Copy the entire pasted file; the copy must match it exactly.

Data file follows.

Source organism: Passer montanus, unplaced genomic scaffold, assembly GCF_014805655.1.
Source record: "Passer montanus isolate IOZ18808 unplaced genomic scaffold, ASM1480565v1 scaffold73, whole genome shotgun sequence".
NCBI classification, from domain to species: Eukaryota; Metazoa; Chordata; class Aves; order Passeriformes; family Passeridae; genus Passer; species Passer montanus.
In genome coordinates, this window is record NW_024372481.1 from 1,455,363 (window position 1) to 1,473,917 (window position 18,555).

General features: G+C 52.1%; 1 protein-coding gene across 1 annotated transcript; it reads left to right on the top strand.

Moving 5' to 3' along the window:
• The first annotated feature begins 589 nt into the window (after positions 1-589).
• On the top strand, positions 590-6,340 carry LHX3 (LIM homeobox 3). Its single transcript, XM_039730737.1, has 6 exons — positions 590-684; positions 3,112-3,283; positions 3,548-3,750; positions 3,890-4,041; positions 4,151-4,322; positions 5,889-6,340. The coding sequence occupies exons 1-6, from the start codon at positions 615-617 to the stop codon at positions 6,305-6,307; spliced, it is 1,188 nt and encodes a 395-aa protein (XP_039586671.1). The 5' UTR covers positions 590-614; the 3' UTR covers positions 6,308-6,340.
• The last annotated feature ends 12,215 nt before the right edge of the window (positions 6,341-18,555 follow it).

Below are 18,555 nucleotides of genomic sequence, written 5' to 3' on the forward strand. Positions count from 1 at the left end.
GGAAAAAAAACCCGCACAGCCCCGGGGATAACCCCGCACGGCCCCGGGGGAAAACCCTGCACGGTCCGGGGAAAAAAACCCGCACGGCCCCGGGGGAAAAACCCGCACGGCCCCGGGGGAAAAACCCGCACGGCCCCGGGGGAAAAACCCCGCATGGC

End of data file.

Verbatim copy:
Source organism: Passer montanus, unplaced genomic scaffold, assembly GCF_014805655.1.
Source record: "Passer montanus isolate IOZ18808 unplaced genomic scaffold, ASM1480565v1 scaffold73, whole genome shotgun sequence".
NCBI classification, from domain to species: Eukaryota; Metazoa; Chordata; class Aves; order Passeriformes; family Passeridae; genus Passer; species Passer montanus.
In genome coordinates, this window is record NW_024372481.1 from 1,455,363 (window position 1) to 1,473,917 (window position 18,555).

General features: G+C 52.1%; 1 protein-coding gene across 1 annotated transcript; it reads left to right on the top strand.

Moving 5' to 3' along the window:
• The first annotated feature begins 589 nt into the window (after positions 1-589).
• On the top strand, positions 590-6,340 carry LHX3 (LIM homeobox 3). Its single transcript, XM_039730737.1, has 6 exons — positions 590-684; positions 3,112-3,283; positions 3,548-3,750; positions 3,890-4,041; positions 4,151-4,322; positions 5,889-6,340. The coding sequence occupies exons 1-6, from the start codon at positions 615-617 to the stop codon at positions 6,305-6,307; spliced, it is 1,188 nt and encodes a 395-aa protein (XP_039586671.1). The 5' UTR covers positions 590-614; the 3' UTR covers positions 6,308-6,340.
• The last annotated feature ends 12,215 nt before the right edge of the window (positions 6,341-18,555 follow it).

Below are 18,555 nucleotides of genomic sequence, written 5' to 3' on the forward strand. Positions count from 1 at the left end.
GGAAAAAAAACCCGCACAGCCCCGGGGATAACCCCGCACGGCCCCGGGGGAAAACCCTGCACGGTCCGGGGAAAAAAACCCGCACGGCCCCGGGGGAAAAACCCGCACGGCCCCGGGGGAAAAACCCGCACGGCCCCGGGGGAAAAACCCCGCATGGC